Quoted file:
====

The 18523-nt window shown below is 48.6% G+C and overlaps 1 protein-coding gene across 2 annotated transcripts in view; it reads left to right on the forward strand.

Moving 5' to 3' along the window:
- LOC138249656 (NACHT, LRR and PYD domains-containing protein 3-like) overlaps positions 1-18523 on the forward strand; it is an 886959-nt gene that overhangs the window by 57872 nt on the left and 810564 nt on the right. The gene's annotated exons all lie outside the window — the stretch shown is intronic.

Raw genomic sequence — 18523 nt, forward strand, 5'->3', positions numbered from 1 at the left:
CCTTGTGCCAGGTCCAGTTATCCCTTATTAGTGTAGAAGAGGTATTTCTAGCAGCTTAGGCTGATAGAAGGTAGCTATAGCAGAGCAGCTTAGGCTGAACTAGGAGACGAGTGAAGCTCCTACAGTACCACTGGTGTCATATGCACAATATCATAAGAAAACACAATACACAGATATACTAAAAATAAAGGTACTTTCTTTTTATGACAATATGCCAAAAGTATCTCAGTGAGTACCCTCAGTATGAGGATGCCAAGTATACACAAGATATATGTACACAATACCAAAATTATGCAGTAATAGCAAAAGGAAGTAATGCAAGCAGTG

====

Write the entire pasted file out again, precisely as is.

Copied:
The 18523-nt window shown below is 48.6% G+C and overlaps 1 protein-coding gene across 2 annotated transcripts in view; it reads left to right on the forward strand.

Moving 5' to 3' along the window:
- LOC138249656 (NACHT, LRR and PYD domains-containing protein 3-like) overlaps positions 1-18523 on the forward strand; it is an 886959-nt gene that overhangs the window by 57872 nt on the left and 810564 nt on the right. The gene's annotated exons all lie outside the window — the stretch shown is intronic.

Raw genomic sequence — 18523 nt, forward strand, 5'->3', positions numbered from 1 at the left:
CCTTGTGCCAGGTCCAGTTATCCCTTATTAGTGTAGAAGAGGTATTTCTAGCAGCTTAGGCTGATAGAAGGTAGCTATAGCAGAGCAGCTTAGGCTGAACTAGGAGACGAGTGAAGCTCCTACAGTACCACTGGTGTCATATGCACAATATCATAAGAAAACACAATACACAGATATACTAAAAATAAAGGTACTTTCTTTTTATGACAATATGCCAAAAGTATCTCAGTGAGTACCCTCAGTATGAGGATGCCAAGTATACACAAGATATATGTACACAATACCAAAATTATGCAGTAATAGCAAAAGGAAGTAATGCAAGCAGTG